Interaction with the DXL fabric is comprised of two primary roles; Information consumers and information providers.
Consumers receive information over the DXL fabric via its multiple communication models.
An event-based consumer subscribes to topics and passively receives events from publishers (one-to-many communication mode).
Common use cases that leverage event subscriber integrations include:
A client listens for a particular set of events. Once an event is received an orchestration work flow is initiated.
For example, a security product detects that a particular endpoint is sending data to a known “command and control” target and as a reaction sends an event to the DXL fabric. A client listening for the particular event initiates an orchestration work flow that triggers a remediation process utilizing other products available on the fabric.
A client that invokes methods on services registered on the DXL fabric. The client actively requests information from the service (one-to-one communication mode).
Common use cases that leverage service invocation integrations include:
Security services are invoked over the DXL fabric to query information in real-time (running-processes, etc.) or for forensics-based analysis.
As part of an orchestration work flow various security services are invoked for the purpose of data collection, analytics, and remediation.
Providers distribute information to the DXL fabric via its multiple communication models.
A client that periodically publishes events to specific topics on the DXL fabric (one-to-many communication mode). These events will be delivered to consumers that are currently subscribed to those topics.
Common use cases that leverage event publisher integrations include:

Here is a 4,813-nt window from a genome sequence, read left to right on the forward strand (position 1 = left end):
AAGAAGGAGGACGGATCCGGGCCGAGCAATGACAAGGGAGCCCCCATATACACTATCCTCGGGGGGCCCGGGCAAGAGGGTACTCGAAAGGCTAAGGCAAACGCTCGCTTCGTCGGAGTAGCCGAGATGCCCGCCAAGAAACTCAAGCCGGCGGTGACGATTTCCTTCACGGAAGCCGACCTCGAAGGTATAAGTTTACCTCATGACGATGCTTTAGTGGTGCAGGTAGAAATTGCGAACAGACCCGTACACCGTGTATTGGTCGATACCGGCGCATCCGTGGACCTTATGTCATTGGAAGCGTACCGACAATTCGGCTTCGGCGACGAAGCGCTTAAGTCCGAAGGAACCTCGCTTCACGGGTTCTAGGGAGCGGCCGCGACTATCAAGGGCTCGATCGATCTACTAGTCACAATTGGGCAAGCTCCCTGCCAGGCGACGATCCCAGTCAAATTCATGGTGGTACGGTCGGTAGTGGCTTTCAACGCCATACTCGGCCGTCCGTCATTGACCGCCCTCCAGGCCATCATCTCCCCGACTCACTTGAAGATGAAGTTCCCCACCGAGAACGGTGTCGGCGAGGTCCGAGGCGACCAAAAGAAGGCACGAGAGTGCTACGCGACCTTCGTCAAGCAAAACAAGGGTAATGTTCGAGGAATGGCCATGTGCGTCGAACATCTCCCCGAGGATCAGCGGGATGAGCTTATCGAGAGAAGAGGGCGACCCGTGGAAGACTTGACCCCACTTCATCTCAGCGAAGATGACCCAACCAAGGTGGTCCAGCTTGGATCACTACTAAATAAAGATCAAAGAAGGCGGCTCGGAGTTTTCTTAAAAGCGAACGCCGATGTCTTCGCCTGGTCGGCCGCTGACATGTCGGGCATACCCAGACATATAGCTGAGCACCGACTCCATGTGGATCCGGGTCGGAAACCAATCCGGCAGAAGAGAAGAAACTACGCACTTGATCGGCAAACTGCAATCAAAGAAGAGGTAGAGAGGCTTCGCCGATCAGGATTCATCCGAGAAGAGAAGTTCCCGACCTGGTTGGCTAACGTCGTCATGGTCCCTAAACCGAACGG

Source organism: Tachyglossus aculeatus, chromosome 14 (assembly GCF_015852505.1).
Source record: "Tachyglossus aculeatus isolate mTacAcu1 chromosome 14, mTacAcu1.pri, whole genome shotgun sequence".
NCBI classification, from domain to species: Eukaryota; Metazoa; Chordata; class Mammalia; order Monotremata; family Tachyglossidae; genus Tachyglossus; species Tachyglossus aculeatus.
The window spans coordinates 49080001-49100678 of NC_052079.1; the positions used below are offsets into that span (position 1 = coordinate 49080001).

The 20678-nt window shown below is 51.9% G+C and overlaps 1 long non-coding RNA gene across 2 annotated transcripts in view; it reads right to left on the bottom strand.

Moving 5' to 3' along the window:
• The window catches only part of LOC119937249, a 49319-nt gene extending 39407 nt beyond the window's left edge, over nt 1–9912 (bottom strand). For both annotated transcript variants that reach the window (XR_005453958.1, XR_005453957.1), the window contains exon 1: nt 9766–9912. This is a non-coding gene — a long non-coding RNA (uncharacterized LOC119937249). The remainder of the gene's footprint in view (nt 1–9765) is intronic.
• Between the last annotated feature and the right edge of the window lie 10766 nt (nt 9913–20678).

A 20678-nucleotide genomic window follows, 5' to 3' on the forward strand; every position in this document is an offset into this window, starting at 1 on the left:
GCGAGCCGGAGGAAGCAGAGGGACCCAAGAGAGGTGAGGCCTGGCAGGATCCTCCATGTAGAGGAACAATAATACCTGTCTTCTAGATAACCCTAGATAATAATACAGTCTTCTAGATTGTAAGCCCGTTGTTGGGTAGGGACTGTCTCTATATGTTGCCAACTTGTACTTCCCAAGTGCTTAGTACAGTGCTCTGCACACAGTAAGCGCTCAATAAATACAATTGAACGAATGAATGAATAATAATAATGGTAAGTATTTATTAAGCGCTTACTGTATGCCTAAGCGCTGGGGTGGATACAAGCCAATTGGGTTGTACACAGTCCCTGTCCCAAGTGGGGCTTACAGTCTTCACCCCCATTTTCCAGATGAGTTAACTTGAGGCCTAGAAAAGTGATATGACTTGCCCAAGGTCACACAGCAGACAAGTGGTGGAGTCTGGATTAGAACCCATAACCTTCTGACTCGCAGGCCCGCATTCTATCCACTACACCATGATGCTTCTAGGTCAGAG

Events are sent to the fabric to indicate the presence of a threat. For example, malware is detected on a particular endpoint.
Events are sent to the fabric to announce a particular piece of information. For example, a new vulnerability has been published, a user logged into a system, etc.
A client that registers a service with the DXL fabric. A service is comprised of one or more methods that are exposed via corresponding topics. These service methods will be invoked by clients by sending a request message to a topic associated with a service-method. Once received, the service replies by sending a response message over the fabric back to the invoking client (one-to-one communication mode).
Common service integration models include:
A service is developed with a native DXL fabric integration. For example McAfee Threat Intelligence Exchange (TIE) natively supports communication with DXL fabrics.
A DXL service wrapper is created that delegates invocations to an existing service’s API/SDK. For example, a security service that exposes a REST-based API can be easily wrapped by a DXL service wrapper to provides its functionality on the DXL fabric.